A uniform code of respectful conduct for adoption at all levels of youth athletics.
A pledge in which sports participants on all levels commit, on a recurring basis, to treat others with respect, identify bullying, and speak out against it.
"Fostering a culture of respect in youth sports is a primary focus of the Sports and Society program," Miller said. "We embrace the opportunity to work with Steve Ross to further that goal and look forward to continued productive collaboration."
Morrison said: "I am grateful to Steve for his leadership in promoting a culture of dignity and respect in sports at all levels. His commitment to these values resonates with a great deal of work we do here at the Law School both in and out of the classroom."
A copy of the white paper, "Changing the Culture of Youth Sports: An Initiative to Combat Abusive Behavior and all Forms of Intolerance in Order to Promote Civility and Respect Among Athletes," is available for download here or on the NYU Sports and Society program website: scps.nyu.edu/sportsandsociety.
About NYU Sports and Society Sports are often referred to as fun and games. And they are, but they are far more than that. Sports are a reflection of the most fundamental norms and values that shape human society. Sports represent escape from the world, but they also are a huge presence within the world, accounting for hundreds of billions of dollars in revenue and bringing together more nations and groups than any political entity is capable of doing. Sports are a test bed for science and medicine, as well as for teaching, communicating, and mentoring.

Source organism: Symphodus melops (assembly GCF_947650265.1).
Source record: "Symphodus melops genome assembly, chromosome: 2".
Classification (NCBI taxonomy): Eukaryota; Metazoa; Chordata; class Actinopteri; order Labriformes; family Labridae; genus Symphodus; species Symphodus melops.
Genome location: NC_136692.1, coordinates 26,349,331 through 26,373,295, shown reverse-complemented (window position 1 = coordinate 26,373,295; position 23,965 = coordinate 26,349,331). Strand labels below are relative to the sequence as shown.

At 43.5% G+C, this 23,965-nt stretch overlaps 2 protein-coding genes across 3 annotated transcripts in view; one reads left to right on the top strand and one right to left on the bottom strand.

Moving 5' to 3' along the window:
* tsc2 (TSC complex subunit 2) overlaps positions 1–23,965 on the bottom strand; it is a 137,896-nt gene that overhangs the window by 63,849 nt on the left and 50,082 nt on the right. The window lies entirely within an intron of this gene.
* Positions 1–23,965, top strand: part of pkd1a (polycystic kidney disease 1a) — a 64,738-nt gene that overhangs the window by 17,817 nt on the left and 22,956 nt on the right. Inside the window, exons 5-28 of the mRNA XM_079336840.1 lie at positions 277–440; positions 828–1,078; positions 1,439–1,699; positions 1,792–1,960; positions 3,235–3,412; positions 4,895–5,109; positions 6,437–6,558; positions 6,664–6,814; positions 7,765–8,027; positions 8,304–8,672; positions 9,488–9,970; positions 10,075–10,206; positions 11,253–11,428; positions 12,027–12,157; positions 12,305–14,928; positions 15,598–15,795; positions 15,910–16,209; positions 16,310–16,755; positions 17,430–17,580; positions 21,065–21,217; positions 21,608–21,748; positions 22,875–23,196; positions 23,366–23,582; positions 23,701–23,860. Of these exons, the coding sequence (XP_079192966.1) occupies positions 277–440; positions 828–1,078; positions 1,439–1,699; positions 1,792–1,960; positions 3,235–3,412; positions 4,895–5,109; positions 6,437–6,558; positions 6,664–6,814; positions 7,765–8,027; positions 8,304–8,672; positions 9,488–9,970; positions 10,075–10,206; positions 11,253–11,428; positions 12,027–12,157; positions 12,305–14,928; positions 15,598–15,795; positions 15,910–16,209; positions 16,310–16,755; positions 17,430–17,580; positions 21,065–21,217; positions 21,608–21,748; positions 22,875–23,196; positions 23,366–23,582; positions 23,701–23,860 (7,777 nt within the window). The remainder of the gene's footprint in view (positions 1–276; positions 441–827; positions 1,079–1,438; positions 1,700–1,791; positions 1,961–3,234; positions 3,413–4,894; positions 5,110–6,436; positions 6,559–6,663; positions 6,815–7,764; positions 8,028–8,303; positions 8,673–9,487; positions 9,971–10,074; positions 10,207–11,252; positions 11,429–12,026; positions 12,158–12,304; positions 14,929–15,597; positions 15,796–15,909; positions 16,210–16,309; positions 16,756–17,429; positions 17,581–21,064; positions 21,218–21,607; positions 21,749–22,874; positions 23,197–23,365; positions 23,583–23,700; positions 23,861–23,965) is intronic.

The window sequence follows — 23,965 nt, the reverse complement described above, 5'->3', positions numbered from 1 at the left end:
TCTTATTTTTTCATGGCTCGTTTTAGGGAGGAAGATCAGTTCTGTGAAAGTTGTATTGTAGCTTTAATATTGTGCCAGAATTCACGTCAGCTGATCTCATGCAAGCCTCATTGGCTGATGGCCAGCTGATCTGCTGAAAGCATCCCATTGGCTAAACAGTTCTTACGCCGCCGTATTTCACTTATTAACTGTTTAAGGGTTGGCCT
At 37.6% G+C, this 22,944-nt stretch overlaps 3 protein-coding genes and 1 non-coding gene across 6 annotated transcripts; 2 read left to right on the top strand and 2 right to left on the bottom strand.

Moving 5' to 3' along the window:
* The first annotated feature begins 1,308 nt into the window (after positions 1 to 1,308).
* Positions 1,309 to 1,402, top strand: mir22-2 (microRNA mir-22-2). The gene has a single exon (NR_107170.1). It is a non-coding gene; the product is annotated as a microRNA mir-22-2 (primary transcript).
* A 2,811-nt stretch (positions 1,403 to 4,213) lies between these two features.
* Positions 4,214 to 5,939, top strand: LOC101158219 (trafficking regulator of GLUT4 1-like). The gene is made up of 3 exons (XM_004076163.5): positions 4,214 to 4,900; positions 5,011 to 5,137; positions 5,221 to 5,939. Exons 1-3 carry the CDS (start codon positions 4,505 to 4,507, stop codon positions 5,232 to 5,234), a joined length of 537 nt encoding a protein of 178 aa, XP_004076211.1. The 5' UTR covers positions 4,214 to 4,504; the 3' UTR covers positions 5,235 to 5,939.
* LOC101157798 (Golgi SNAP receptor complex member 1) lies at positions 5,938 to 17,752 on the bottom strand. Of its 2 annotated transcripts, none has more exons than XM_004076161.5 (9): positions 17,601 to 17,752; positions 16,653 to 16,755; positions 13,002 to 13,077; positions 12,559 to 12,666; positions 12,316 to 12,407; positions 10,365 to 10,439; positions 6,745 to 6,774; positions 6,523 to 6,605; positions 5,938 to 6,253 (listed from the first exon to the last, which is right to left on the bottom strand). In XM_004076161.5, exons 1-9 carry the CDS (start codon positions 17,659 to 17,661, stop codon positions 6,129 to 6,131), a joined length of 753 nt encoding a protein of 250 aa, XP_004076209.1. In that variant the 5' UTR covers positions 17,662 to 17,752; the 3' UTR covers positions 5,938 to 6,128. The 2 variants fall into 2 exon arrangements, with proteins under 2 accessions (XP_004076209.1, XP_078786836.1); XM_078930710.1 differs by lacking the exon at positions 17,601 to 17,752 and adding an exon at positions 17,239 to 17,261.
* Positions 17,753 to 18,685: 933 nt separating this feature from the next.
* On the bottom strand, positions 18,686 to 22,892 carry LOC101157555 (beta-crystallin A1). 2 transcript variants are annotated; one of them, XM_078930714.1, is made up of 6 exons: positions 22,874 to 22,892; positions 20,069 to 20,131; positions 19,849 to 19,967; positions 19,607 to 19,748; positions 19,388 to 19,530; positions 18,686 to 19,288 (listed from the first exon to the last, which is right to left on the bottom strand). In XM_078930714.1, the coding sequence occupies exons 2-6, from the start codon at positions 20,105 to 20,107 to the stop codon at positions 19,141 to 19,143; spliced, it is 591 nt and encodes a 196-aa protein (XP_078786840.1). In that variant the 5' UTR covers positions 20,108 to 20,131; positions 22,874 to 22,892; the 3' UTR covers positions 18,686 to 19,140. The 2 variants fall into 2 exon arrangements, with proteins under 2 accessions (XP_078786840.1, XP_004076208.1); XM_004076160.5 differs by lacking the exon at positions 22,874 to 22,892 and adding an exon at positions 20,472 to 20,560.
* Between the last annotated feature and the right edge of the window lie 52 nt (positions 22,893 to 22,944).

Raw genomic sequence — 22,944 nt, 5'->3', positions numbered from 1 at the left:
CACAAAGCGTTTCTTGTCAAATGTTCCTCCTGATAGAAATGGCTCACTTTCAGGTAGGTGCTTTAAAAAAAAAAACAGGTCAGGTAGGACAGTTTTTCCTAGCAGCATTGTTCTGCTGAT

Sports are big business. Sports fuel the media. Sports are critical to advertising and merchandising many of the world's most lucrative products. Sports shape the beliefs and values of our children. Sports have and can lead the way in societal reform and ethical progress. Sports create our heroes, villains, and pariahs.
Despite all this, there is no single academic program that is devoted to examining the meaning, the morality, and the impact of sports on a global scale in an intensive and interdisciplinary fashion. The NYU Sports and Society program seeks to become the go-to academic program in the world for discussions of all aspects of sports and society. For more information, visit: scps.nyu.edu/sportsandsociety.